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  • Legality of cannabis

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    countries that have legalized medical use of cannabis. The legality of cannabis for medical and recreational use varies by country, in terms of its possession, distribution, and cultivation, and (in regards to medical) how it can be consumed and what medical conditions it can be used for. These policies in most countries are regulated by the United Nations Single Convention on Narcotic Drugs that was ratified in 1961, along with the 1971 Convention on Psychotropic Substances and the 1988 Convention against Illicit Traffic in Narcotic Drugs and Psychotropic Substances. The use of cannabis for recreational purposes is prohibited in most countries; however, many have adopted a policy of decriminalization to make simple possession a non-criminal offense (often similar to a minor traffic violation). Others have much more severe penalties such as some Asian and Middle Eastern countries where possession of even small amounts is punished by imprisonment for several years. Uruguay and Canada are the only countries that have fully legalized the consumption and sale of recreational cannabis nationwide.

  • Legality of cannabis by U.S. jurisdiction

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    In the United States, the use and possession of cannabis is illegal under federal law for any purpose, by way of the Controlled Substances Act of 1970. Under the CSA, cannabis is classified as a Schedule I substance, determined to have a high potential for abuse and no accepted medical use – thereby prohibiting even medical use of the drug. At the state level, however, policies regarding the medical and recreational use of cannabis vary greatly, and in many states conflict significantly with federal law. The medical use of cannabis is legal (with a doctor's recommendation) in 33 states, the District of Columbia, and the territories of Guam and Puerto Rico. Fourteen other states have laws that limit THC content, for the purpose of allowing access to products that are rich in cannabidiol (CBD), a non-psychoactive component of cannabis. Although cannabis remains a Schedule I drug, the Rohrabacher–Farr amendment prohibits federal prosecution of individuals complying with state medical cannabis laws.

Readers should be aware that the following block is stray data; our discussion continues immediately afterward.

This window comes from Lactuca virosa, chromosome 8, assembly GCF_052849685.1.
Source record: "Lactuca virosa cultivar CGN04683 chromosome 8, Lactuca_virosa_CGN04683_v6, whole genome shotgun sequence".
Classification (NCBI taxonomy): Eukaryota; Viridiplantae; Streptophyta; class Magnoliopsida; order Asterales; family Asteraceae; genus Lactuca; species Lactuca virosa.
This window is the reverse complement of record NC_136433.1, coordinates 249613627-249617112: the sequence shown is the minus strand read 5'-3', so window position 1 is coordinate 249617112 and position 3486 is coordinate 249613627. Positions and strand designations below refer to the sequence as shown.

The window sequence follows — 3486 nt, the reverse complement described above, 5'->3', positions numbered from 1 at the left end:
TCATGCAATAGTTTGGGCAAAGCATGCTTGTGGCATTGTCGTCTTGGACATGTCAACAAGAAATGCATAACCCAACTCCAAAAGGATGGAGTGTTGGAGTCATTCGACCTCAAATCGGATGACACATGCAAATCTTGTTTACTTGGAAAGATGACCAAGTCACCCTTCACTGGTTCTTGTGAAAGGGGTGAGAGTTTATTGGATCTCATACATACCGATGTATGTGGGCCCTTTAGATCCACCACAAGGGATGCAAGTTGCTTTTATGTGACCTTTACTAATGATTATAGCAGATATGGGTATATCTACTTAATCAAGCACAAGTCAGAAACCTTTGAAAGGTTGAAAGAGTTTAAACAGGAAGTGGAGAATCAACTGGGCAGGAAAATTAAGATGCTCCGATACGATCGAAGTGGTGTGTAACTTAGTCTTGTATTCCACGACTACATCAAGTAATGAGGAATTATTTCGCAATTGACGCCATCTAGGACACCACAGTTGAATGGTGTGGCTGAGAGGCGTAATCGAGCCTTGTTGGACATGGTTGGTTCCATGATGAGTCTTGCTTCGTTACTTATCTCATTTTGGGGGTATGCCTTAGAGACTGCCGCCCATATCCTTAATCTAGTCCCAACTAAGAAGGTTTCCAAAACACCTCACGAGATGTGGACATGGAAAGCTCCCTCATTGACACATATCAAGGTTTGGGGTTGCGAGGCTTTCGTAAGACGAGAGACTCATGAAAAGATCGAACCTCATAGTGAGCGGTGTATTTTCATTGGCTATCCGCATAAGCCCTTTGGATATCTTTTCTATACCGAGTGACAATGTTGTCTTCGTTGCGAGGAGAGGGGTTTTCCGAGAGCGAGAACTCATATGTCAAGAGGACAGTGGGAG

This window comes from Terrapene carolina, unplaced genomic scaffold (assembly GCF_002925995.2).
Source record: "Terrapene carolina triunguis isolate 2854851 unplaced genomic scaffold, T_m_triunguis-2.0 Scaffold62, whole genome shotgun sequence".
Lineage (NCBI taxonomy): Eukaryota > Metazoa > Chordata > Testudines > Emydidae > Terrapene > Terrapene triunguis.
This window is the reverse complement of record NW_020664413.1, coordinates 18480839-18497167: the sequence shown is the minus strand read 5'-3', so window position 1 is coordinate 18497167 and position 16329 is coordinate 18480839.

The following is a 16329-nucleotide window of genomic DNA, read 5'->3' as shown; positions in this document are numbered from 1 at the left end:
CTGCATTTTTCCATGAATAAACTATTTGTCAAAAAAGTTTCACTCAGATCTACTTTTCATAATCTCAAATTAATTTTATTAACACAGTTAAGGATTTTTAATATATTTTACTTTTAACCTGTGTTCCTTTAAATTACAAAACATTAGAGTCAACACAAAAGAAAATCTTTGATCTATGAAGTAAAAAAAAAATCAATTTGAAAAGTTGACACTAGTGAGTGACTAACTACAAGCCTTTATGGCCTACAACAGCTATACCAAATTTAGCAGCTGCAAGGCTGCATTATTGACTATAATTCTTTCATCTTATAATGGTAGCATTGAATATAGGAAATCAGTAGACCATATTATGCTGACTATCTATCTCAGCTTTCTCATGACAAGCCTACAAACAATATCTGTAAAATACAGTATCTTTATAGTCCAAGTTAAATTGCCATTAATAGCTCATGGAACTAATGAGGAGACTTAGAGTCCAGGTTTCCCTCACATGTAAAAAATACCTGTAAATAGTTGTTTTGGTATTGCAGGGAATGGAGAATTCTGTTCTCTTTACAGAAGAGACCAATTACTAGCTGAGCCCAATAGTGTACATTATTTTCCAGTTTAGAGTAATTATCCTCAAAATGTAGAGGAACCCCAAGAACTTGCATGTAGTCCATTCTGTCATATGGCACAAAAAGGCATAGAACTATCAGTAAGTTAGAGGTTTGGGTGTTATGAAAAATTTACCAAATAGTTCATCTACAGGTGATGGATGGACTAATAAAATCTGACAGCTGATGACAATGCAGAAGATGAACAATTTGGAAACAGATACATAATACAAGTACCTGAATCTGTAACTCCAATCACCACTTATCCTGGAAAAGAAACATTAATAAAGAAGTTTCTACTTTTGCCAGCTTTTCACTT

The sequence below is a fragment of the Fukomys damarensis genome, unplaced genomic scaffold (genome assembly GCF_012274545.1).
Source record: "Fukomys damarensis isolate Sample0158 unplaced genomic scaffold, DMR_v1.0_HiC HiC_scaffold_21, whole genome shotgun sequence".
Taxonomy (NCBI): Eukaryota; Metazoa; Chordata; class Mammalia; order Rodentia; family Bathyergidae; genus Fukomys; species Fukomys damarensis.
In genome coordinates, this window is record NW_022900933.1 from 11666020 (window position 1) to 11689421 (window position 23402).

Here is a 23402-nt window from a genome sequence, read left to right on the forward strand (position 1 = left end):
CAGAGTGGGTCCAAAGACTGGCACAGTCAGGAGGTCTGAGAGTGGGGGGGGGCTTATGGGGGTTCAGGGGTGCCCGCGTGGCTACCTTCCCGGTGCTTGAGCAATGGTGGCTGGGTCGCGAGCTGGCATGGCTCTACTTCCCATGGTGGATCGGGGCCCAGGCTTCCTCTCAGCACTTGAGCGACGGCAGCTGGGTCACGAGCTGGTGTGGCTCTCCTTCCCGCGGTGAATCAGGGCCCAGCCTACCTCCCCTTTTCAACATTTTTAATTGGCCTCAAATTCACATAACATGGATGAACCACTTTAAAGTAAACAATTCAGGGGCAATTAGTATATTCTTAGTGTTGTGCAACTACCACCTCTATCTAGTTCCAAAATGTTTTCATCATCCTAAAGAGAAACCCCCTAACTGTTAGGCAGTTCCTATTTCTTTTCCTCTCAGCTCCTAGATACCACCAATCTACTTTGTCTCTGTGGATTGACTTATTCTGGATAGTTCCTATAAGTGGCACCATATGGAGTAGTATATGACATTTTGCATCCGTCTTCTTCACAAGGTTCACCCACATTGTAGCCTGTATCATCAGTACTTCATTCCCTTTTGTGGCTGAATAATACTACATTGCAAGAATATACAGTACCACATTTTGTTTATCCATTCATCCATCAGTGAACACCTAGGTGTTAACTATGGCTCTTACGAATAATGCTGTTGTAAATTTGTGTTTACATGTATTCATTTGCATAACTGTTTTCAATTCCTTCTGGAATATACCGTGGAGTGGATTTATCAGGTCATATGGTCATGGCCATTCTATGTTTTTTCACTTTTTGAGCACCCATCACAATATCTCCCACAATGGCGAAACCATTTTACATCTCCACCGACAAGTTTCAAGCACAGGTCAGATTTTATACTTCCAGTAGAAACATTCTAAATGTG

• Effects of legalized cannabis

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    A sign supporting marijuana legalization at the Wayne Morse Free Speech Plaza in Eugene, Oregon Cannabis is a legal recreational and medical drug in several countries and US states and there have been several effects of the drug being legalized.

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